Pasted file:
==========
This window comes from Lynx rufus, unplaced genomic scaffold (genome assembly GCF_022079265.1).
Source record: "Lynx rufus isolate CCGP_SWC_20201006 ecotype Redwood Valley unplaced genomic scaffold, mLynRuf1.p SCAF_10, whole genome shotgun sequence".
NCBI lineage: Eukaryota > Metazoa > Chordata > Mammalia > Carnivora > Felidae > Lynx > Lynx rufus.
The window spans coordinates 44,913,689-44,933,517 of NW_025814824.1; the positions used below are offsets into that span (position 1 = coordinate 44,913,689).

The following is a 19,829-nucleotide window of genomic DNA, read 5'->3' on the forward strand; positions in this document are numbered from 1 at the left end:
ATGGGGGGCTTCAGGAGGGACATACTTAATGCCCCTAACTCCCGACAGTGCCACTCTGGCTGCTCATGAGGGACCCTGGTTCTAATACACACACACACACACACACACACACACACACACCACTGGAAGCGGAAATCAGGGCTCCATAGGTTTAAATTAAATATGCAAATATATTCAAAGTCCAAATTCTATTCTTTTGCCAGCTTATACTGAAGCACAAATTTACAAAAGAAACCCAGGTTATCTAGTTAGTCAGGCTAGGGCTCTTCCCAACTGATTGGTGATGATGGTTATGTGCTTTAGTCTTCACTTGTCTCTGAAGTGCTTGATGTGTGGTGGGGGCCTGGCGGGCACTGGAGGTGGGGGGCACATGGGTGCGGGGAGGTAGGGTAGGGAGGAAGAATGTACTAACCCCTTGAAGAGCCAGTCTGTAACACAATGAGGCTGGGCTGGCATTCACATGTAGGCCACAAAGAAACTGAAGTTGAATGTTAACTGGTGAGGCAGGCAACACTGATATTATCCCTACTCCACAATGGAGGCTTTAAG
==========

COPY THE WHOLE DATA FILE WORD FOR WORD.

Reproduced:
This window comes from Lynx rufus, unplaced genomic scaffold (genome assembly GCF_022079265.1).
Source record: "Lynx rufus isolate CCGP_SWC_20201006 ecotype Redwood Valley unplaced genomic scaffold, mLynRuf1.p SCAF_10, whole genome shotgun sequence".
NCBI lineage: Eukaryota > Metazoa > Chordata > Mammalia > Carnivora > Felidae > Lynx > Lynx rufus.
The window spans coordinates 44,913,689-44,933,517 of NW_025814824.1; the positions used below are offsets into that span (position 1 = coordinate 44,913,689).

The following is a 19,829-nucleotide window of genomic DNA, read 5'->3' on the forward strand; positions in this document are numbered from 1 at the left end:
ATGGGGGGCTTCAGGAGGGACATACTTAATGCCCCTAACTCCCGACAGTGCCACTCTGGCTGCTCATGAGGGACCCTGGTTCTAATACACACACACACACACACACACACACACACACACCACTGGAAGCGGAAATCAGGGCTCCATAGGTTTAAATTAAATATGCAAATATATTCAAAGTCCAAATTCTATTCTTTTGCCAGCTTATACTGAAGCACAAATTTACAAAAGAAACCCAGGTTATCTAGTTAGTCAGGCTAGGGCTCTTCCCAACTGATTGGTGATGATGGTTATGTGCTTTAGTCTTCACTTGTCTCTGAAGTGCTTGATGTGTGGTGGGGGCCTGGCGGGCACTGGAGGTGGGGGGCACATGGGTGCGGGGAGGTAGGGTAGGGAGGAAGAATGTACTAACCCCTTGAAGAGCCAGTCTGTAACACAATGAGGCTGGGCTGGCATTCACATGTAGGCCACAAAGAAACTGAAGTTGAATGTTAACTGGTGAGGCAGGCAACACTGATATTATCCCTACTCCACAATGGAGGCTTTAAG